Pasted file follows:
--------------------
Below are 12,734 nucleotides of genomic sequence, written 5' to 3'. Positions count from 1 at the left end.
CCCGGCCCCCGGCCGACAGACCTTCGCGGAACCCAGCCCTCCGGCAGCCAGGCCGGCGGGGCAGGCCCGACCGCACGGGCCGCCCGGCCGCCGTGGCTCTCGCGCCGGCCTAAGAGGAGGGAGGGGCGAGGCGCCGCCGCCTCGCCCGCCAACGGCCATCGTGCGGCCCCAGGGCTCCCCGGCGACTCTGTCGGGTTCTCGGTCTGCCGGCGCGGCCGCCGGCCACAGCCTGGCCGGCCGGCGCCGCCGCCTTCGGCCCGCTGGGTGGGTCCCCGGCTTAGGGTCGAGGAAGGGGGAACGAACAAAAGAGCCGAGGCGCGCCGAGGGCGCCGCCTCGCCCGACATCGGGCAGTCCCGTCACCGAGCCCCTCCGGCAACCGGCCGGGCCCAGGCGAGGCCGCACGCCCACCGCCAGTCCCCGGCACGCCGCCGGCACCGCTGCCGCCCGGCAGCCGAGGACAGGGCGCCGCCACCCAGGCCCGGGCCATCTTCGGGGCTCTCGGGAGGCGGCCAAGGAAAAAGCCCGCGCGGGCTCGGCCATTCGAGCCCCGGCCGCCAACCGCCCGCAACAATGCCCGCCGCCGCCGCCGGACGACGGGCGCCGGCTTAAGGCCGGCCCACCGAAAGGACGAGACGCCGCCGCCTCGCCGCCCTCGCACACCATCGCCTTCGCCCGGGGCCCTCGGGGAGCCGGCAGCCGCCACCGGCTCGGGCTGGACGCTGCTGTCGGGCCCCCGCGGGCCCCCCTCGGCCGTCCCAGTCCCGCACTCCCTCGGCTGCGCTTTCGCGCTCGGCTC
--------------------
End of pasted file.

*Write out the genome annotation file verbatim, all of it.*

Below are 12,734 nucleotides of genomic sequence, written 5' to 3'. Positions count from 1 at the left end.
CCCGGCCCCCGGCCGACAGACCTTCGCGGAACCCAGCCCTCCGGCAGCCAGGCCGGCGGGGCAGGCCCGACCGCACGGGCCGCCCGGCCGCCGTGGCTCTCGCGCCGGCCTAAGAGGAGGGAGGGGCGAGGCGCCGCCGCCTCGCCCGCCAACGGCCATCGTGCGGCCCCAGGGCTCCCCGGCGACTCTGTCGGGTTCTCGGTCTGCCGGCGCGGCCGCCGGCCACAGCCTGGCCGGCCGGCGCCGCCGCCTTCGGCCCGCTGGGTGGGTCCCCGGCTTAGGGTCGAGGAAGGGGGAACGAACAAAAGAGCCGAGGCGCGCCGAGGGCGCCGCCTCGCCCGACATCGGGCAGTCCCGTCACCGAGCCCCTCCGGCAACCGGCCGGGCCCAGGCGAGGCCGCACGCCCACCGCCAGTCCCCGGCACGCCGCCGGCACCGCTGCCGCCCGGCAGCCGAGGACAGGGCGCCGCCACCCAGGCCCGGGCCATCTTCGGGGCTCTCGGGAGGCGGCCAAGGAAAAAGCCCGCGCGGGCTCGGCCATTCGAGCCCCGGCCGCCAACCGCCCGCAACAATGCCCGCCGCCGCCGCCGGACGACGGGCGCCGGCTTAAGGCCGGCCCACCGAAAGGACGAGACGCCGCCGCCTCGCCGCCCTCGCACACCATCGCCTTCGCCCGGGGCCCTCGGGGAGCCGGCAGCCGCCACCGGCTCGGGCTGGACGCTGCTGTCGGGCCCCCGCGGGCCCCCCTCGGCCGTCCCAGTCCCGCACTCCCTCGGCTGCGCTTTCGCGCTCGGCTC